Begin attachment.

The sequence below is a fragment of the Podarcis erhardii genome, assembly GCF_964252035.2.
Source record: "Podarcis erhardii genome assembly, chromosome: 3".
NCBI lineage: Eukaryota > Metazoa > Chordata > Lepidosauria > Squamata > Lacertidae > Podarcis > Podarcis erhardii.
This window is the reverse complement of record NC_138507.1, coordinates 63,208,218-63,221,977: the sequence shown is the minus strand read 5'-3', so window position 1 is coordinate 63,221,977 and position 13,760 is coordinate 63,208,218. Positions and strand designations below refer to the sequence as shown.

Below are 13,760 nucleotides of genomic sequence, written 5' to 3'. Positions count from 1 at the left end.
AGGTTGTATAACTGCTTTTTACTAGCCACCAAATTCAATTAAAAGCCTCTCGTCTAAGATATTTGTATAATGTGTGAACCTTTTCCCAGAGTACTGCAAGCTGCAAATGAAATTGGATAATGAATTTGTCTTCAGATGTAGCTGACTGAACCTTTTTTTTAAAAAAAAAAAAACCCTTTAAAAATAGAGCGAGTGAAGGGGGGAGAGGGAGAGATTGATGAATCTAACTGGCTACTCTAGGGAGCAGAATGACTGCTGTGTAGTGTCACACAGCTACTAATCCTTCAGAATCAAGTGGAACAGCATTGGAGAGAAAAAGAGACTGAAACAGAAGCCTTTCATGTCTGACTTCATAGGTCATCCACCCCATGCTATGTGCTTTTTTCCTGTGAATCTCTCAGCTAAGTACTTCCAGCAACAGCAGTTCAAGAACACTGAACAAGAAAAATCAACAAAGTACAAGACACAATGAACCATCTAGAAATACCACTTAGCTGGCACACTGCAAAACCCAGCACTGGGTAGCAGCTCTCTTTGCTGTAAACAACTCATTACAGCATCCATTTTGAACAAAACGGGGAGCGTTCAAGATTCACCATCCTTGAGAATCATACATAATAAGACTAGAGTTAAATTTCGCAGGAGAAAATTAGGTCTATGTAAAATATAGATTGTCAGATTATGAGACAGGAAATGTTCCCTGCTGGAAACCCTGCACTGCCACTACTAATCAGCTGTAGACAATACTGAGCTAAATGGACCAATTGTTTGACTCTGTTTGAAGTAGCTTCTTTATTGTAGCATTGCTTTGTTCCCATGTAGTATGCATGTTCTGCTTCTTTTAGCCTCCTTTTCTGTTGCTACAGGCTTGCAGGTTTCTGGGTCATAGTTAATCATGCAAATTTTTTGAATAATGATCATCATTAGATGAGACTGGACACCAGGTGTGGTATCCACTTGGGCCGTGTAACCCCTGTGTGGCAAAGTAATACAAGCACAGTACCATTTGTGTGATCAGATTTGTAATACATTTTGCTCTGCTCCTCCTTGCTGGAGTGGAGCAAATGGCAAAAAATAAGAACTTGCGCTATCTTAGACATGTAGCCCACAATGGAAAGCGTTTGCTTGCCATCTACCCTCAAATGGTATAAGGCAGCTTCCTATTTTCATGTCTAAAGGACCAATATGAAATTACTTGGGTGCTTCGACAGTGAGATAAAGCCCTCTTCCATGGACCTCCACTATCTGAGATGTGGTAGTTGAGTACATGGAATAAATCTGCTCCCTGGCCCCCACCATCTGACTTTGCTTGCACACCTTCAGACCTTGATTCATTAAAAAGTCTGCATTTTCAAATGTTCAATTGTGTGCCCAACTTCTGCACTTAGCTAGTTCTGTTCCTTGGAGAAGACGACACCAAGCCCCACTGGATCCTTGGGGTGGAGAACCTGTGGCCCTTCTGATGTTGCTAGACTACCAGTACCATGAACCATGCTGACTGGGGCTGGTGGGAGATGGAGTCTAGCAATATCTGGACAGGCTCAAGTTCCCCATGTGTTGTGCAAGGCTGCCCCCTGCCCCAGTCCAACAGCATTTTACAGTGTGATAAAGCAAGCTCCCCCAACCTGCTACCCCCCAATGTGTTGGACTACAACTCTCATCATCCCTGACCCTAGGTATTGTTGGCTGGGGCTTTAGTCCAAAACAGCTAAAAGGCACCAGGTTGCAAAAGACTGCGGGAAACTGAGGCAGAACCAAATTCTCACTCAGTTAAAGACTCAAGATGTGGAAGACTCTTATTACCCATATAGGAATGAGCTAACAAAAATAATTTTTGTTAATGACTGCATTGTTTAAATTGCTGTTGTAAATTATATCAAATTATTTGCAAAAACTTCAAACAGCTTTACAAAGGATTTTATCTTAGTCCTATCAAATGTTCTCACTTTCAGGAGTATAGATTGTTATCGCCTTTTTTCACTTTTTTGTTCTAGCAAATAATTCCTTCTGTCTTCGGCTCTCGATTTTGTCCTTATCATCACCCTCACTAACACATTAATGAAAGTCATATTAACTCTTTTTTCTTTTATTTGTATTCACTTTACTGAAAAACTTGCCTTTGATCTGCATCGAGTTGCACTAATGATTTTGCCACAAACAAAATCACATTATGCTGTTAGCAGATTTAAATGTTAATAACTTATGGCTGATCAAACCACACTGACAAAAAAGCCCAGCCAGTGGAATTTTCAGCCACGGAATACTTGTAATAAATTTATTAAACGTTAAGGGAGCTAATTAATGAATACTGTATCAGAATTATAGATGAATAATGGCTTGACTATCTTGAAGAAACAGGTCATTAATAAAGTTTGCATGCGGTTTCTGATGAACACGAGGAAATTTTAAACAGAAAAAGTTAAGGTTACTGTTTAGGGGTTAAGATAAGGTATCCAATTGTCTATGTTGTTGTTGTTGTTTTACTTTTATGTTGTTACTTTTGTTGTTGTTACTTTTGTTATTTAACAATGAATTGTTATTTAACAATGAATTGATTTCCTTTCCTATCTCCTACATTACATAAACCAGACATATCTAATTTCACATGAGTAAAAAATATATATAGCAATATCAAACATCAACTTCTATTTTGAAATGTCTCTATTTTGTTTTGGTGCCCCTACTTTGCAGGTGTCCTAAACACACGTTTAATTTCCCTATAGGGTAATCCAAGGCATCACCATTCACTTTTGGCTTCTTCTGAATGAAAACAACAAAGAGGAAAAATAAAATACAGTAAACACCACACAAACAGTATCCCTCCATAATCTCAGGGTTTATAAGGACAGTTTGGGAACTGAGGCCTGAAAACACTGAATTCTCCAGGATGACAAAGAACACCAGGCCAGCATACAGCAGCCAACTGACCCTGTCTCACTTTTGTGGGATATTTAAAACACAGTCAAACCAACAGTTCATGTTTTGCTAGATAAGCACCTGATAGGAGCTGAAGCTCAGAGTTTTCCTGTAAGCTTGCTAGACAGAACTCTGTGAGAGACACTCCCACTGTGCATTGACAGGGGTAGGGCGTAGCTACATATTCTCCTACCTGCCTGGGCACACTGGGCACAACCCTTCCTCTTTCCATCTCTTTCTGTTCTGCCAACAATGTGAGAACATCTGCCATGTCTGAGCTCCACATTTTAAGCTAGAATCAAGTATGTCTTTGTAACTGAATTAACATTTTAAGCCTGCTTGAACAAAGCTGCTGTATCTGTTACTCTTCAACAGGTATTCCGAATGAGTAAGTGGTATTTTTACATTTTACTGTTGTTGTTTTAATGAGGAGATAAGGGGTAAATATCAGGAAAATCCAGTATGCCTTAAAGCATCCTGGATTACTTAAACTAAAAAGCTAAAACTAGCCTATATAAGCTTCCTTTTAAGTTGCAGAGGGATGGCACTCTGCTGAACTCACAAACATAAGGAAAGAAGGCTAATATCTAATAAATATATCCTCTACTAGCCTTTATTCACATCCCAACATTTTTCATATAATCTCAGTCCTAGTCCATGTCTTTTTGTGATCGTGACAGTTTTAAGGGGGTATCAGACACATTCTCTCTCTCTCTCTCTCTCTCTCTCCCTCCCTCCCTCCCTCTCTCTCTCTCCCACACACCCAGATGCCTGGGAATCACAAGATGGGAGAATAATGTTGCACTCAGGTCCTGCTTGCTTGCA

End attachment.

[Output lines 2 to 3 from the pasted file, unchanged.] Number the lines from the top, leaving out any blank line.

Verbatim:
Source record: "Podarcis erhardii genome assembly, chromosome: 3".
NCBI lineage: Eukaryota > Metazoa > Chordata > Lepidosauria > Squamata > Lacertidae > Podarcis > Podarcis erhardii.